New Rx, generics, and OTC for pharmacists
GlaxoSmithKline has announced FDA approval of umeclidinium and vilanterol inhalation powder (Anoro Ellipta) as the first fixed-dose combination of a long-acting muscarinic antagonist and a long-acting beta agonist (LAMA/LABA) on the market. The once-daily dry-powder inhaler is indicated for long-term maintenance treatment of airflow obstruction in chronic obstructive pulmonary disease (COPD). COPD, a serious lung disease that makes breathing difficult and worsens over time, is the third leading cause of death in the United States. Symptoms can include chest tightness, chronic cough and excessive phlegm. Umeclidinium is an inhaled anticholinergic that affects the muscles around the large airways and stops the muscles from tightening. Vilanterol is a long-acting beta2-adrenergic agonist (LABA) that improves breathing by relaxing the muscles of the airways to allow more air to flow into and out of the lungs. The boxed warning states that LABAs increase the risk of asthma-related death. The product is not approved for the treatment of asthma and should not be used as a rescue therapy to treat sudden breathing problems (acute bronchospasm). A patient medication guide includes instructions for use and information about the potential risks of taking the drug. (http://bit.ly/anoroellipta)
FDA has approved Merck’s Noxafil (posaconazole) 100 mg delayed-release tablets. Merck also markets Noxafil (40 mg/mL) oral suspension, which is dosed three times daily. Noxafil delayed-release tablets and oral suspension are indicated for the prophylaxis of invasive aspergillus and candida infections in severely immunocompromised patients, 13 years of age and older, who have hematologic malignancies or hematopoietic stem cell transplant recipients and are at high risk of developing these life-threatening fungal infections. The most frequently reported adverse reactions in prophylaxis studies with Noxafil oral suspension were fever, diarrhea and nausea. Noxafil delayed-release tablets and oral suspension are not to be used interchangeably due to the differences in the dosing of each formulation. Noxafil delayed-release tablets should be swallowed whole, and not be divided, crushed or chewed. Dosing regimen and a long list of contraindications is included with prescribing information at the product website. (www.noxafil.com).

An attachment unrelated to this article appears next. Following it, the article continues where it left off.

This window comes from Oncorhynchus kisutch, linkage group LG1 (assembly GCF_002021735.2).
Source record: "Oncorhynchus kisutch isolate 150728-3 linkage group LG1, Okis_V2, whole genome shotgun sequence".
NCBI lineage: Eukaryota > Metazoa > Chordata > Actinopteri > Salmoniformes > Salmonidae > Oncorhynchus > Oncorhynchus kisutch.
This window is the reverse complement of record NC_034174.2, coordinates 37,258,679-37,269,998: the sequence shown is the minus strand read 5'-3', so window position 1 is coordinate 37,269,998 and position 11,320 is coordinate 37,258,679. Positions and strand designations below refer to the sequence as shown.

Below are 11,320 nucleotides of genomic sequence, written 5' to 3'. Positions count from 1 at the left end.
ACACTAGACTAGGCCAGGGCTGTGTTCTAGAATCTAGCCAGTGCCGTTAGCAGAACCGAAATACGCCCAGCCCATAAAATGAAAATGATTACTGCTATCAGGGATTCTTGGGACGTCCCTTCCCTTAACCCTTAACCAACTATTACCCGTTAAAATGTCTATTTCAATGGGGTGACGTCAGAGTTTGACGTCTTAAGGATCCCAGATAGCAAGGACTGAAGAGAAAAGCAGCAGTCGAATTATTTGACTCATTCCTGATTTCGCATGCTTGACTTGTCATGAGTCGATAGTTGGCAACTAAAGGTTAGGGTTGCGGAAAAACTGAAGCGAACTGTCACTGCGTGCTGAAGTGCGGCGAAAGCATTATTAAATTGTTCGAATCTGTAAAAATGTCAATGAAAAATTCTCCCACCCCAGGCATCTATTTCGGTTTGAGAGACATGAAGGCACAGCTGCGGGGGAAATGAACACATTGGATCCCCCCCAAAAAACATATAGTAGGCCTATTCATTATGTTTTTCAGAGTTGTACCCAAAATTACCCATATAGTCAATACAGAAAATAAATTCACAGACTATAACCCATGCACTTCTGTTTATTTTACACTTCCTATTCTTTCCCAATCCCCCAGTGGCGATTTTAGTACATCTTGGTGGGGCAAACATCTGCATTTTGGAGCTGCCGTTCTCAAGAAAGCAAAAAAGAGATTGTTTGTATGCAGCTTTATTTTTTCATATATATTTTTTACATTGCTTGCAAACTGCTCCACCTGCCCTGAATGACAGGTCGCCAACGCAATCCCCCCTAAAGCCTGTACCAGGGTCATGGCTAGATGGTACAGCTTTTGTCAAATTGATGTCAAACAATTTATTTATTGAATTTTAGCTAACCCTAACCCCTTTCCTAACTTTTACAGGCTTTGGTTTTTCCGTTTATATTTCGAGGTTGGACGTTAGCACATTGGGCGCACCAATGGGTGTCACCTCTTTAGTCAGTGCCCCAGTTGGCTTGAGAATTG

Gilead announced that FDA has approved sofosbuvir (Sovaldi) to treat chronic hepatitis C virus (HCV) infection. Sovaldi is the first drug to have demonstrated safety and efficacy to treat certain types of HCV infection without the need for co-administration of interferon. Hepatitis C is a viral disease that causes inflammation of the liver that can lead to diminished liver function or liver failure. According to the Centers for Disease Control and Prevention, about 3.2 million Americans are infected with HCV. Sofosbuvir is to be used as a component of a combination antiviral treatment regimen for chronic HCV infection. Depending on the type of HCV infection a patient has, the treatment regimen could include Sofosbuvir and ribavirin or Sofosbuvir, ribavirin and peginterferon-alfa. Results from six clinical trials showed that a treatment regimen containing Sofosbuvir was effective in treating multiple types of the hepatitis C virus. Sofosbuvir also showed efficacy in patients who could not tolerate or take an interferon-based treatment regimen and in patients with liver cancer awaiting liver transplantation, addressing unmet medical needs in these populations. The most common side effects reported by study participants treated with sofosbuvir and ribavirin were fatigue and headache. In participants treated with sofosbuvir, ribavirin, and peginterferon-alfa, the most common side effects reported were fatigue, headache, nausea, insomnia and anemia. Gilead has launched Support Path (www.MySupportPath.com; 855-769-7284) to provide assistance to patients who are uninsured, or underinsured, or who need financial assistance to pay for the medication, for which a 12-week course of treatment is currently priced at $84,000. (www.gilead.com)